New developments in the digital divide

From The Verge:

When David Velasquez went home to California for a week in April, he found out that his parents didn’t have internet access anymore. Velasquez, a medical student at Harvard, needs Wi-Fi for work. However, his parents don’t own a computer. “They don’t shop online, they don’t watch Netflix,” he says. So when the connection got too expensive, they stopped paying for it.

With the COVID-19 pandemic ravaging the country, that decision worried Velasquez. His parents also speak very little English, and doctors and clinics in the US were canceling in-person appointments and asking patients to schedule virtual visits for any health problems instead.

Without internet access and with limited English, Velasquez’s parents wouldn’t be able to make that switch. “I knew that as our healthcare system started transitioning over to telehealth as opposed to in-person, in-clinic care, their access to health care — and other individuals like them — would be disrupted,” he told The Verge.

Telehealth is convenient for some people: it cuts out the drive to an office and the time in a waiting room, trimming an hours-long event down to minutes. But it isn’t easily accessible to the 25 million people in the United States who speak little English, who are more likely to live in poverty, often work service or construction jobs, and may be more at risk of exposure to COVID-19. Even if they are able to get online, most of the systems that support telehealth — like hospital portals and video visit platforms — are hard to access for people who primarily speak other languages.

Why it’s hot

The dream of a techno-utopia often forgets that human biases and systemic problems left unaddressed become embedded in new technology and can exacerbate inequality. So, until we solve those issues, they will be perpetuated.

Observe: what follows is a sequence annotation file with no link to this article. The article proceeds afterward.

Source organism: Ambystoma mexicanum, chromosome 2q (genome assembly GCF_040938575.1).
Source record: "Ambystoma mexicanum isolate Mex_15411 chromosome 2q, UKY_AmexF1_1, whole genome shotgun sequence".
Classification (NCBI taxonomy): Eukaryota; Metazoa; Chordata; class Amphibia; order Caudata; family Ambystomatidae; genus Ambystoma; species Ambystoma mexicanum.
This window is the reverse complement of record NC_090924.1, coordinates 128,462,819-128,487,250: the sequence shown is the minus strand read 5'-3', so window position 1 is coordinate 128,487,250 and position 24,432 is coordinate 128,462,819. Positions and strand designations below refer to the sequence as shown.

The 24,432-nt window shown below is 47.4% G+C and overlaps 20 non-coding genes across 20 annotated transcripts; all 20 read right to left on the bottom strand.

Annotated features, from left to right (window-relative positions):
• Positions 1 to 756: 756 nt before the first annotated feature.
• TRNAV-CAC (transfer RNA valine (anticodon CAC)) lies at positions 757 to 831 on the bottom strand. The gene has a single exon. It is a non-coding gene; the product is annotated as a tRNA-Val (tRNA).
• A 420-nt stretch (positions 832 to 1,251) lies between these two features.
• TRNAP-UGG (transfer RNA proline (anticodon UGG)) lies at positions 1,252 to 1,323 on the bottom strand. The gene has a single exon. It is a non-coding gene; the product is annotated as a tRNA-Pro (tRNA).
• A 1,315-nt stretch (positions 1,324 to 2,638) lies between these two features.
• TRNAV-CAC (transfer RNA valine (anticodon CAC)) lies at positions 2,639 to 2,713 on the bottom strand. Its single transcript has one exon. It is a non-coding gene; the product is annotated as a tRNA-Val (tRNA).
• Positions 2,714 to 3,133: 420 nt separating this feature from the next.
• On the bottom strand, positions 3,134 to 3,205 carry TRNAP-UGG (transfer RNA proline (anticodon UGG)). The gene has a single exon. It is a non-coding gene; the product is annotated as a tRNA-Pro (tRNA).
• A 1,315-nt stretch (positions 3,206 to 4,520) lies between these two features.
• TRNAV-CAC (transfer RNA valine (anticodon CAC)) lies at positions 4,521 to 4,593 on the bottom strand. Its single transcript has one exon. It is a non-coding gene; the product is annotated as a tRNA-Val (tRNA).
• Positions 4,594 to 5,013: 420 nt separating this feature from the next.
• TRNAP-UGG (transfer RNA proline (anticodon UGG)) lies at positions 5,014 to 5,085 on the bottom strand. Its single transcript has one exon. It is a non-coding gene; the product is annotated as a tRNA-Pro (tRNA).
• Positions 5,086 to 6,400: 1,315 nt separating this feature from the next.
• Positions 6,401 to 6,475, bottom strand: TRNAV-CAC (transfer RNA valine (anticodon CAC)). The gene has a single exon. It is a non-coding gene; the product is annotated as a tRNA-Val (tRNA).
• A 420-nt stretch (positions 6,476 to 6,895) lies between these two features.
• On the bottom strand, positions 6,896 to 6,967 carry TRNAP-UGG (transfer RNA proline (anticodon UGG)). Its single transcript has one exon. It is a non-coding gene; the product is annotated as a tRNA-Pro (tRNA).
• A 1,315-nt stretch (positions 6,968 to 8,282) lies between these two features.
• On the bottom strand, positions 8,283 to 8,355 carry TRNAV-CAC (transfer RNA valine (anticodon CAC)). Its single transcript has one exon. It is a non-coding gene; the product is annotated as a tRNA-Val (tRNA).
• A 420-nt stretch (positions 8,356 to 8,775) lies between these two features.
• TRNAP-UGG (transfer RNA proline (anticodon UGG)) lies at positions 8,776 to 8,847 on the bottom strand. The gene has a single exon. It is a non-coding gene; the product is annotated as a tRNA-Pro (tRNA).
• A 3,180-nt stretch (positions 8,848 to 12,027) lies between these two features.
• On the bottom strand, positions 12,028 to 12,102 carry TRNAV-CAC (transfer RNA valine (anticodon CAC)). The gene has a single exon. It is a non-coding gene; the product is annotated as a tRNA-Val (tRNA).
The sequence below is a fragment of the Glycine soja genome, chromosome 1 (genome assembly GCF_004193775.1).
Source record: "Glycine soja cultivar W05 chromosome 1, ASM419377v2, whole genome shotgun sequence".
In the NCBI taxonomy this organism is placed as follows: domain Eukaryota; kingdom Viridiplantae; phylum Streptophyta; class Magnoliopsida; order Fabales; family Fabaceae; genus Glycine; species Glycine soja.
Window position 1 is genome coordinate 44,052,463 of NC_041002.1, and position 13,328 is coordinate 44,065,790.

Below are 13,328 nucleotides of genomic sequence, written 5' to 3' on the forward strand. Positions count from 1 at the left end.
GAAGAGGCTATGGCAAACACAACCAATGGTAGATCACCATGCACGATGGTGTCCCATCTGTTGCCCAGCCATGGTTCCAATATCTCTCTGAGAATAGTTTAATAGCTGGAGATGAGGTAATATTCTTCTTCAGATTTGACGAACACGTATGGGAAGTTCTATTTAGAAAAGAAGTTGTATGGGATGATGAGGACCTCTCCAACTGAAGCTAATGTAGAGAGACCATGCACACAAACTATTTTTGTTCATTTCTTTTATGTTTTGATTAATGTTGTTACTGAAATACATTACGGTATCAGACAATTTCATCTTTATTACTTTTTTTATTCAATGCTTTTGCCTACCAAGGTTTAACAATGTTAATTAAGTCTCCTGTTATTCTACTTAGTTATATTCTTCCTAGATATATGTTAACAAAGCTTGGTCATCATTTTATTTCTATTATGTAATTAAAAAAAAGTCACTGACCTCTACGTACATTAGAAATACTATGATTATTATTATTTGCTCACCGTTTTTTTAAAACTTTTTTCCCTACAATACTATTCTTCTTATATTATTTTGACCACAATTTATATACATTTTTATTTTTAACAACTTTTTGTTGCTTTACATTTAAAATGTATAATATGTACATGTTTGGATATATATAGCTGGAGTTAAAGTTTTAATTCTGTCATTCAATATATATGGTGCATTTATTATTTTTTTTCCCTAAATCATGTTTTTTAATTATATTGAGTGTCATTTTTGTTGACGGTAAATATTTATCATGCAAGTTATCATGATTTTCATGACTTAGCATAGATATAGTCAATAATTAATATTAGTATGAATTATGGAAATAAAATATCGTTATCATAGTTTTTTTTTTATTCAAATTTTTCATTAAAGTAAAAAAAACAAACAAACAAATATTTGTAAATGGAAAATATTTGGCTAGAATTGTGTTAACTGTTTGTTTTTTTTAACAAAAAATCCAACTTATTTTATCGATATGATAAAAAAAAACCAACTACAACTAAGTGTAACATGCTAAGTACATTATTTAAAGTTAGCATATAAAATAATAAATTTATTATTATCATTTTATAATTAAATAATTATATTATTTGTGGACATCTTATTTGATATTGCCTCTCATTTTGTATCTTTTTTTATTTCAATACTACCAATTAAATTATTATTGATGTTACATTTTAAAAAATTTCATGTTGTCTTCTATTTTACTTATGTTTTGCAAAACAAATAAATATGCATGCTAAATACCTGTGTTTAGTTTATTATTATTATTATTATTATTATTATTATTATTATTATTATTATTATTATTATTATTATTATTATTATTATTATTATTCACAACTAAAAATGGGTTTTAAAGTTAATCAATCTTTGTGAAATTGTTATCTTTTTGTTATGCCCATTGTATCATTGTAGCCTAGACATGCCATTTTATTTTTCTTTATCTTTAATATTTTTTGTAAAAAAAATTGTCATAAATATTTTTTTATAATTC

Source: The Verge

Uber Courts Short-Term Drivers with Pilot Leasing Program

In order to be an Uber driver, you need wheels. And the nicer wheels they are, the more likely you are to be well-rated and continue to getting business. Knowing this, Uber is beginning a pilot program called Xchange Leasing to offer drivers more flexible lease terms and hopefully increase its supply of drivers.

For a deposit of $250 and a higher monthly payment than typical lease, drivers can secure a lease on 2013 Toyota Corolla in a three-year lease. To coax drivers into the higher monthly costs, terms of the deal do not limit drivers to a mileage maximum. Drivers can also break the three-year term for a $250 penalty fee. Drivers will also have the option to buy the vehicle at the end of their lease term.


The pilot is currently running in California, Maryland and Georgia.

Why It’s Hot

Uber’s new pilot is an interesting approach to solving a major barrier to growth: its supply of drivers. It may not be an advantageous lease deal for everyone given the higher costs, but the added flexibility to “get out” could be an attractive way of getting over the trial burden for some would-be drivers and help the service expand into new markets quickly.

Via re/code